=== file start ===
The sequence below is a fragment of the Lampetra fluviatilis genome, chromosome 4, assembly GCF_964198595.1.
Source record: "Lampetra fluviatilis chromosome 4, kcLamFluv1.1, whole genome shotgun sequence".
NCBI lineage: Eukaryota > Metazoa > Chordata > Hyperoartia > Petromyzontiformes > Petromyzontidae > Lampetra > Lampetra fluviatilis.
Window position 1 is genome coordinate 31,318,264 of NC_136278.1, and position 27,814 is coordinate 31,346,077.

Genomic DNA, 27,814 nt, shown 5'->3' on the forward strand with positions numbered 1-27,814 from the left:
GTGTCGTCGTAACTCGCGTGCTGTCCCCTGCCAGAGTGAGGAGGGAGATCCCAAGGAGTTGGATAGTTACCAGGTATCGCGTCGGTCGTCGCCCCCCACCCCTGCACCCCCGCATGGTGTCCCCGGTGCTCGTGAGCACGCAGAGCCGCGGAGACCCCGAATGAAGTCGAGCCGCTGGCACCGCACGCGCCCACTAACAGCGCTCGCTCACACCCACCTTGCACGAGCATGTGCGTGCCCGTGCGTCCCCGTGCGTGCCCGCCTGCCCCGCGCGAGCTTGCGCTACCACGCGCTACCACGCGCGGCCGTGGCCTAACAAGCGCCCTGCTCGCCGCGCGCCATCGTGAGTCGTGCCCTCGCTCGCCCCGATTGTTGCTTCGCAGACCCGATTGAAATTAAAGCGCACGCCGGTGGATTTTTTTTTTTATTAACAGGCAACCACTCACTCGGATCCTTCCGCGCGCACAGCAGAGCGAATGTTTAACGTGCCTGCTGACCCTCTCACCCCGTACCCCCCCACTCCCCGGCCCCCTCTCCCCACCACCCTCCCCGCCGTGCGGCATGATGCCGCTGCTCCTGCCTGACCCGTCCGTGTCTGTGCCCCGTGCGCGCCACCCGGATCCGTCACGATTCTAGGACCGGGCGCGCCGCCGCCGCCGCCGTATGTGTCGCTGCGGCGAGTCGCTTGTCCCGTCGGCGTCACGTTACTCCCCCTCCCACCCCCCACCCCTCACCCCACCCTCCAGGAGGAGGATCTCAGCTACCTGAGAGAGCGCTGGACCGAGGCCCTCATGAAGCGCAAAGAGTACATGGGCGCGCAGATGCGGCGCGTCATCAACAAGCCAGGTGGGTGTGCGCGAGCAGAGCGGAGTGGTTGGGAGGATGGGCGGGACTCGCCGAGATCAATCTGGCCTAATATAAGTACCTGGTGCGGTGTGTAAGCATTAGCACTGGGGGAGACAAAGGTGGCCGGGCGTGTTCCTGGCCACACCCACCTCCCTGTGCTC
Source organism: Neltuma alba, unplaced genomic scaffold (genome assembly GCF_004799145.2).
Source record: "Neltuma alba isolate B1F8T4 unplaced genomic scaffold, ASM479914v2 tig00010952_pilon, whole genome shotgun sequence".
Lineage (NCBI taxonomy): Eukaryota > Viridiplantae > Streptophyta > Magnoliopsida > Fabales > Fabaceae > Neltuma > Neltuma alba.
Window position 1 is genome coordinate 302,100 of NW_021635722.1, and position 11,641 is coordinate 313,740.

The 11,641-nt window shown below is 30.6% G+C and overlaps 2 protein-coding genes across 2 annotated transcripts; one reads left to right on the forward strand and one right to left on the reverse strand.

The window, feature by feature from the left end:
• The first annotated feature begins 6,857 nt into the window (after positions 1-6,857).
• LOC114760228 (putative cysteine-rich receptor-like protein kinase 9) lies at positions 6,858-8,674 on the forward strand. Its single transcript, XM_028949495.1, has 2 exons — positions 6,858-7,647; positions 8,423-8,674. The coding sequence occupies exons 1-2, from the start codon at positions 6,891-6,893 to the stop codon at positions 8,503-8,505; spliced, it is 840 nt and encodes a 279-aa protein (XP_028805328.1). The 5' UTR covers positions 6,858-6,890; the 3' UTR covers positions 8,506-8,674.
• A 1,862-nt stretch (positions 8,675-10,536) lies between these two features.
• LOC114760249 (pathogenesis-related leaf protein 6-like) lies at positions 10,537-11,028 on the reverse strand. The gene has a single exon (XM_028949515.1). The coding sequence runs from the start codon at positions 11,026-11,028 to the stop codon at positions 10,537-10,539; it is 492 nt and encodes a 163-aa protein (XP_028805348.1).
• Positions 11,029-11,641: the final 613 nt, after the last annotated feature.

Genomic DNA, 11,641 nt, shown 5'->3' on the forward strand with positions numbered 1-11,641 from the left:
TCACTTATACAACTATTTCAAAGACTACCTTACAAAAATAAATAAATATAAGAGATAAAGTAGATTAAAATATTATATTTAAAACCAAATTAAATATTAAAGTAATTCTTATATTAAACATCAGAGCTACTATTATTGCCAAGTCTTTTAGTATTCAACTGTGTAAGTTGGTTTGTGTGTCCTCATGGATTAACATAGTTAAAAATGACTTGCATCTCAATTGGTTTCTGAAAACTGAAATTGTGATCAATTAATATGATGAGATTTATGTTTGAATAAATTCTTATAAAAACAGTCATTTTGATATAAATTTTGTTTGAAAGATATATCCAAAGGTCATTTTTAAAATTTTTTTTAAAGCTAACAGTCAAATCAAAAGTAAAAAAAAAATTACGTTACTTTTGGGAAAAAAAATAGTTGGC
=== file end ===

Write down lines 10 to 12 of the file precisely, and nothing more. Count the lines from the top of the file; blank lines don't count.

Window position 1 is genome coordinate 302,100 of NW_021635722.1, and position 11,641 is coordinate 313,740.

The 11,641-nt window shown below is 30.6% G+C and overlaps 2 protein-coding genes across 2 annotated transcripts; one reads left to right on the forward strand and one right to left on the reverse strand.

The window, feature by feature from the left end: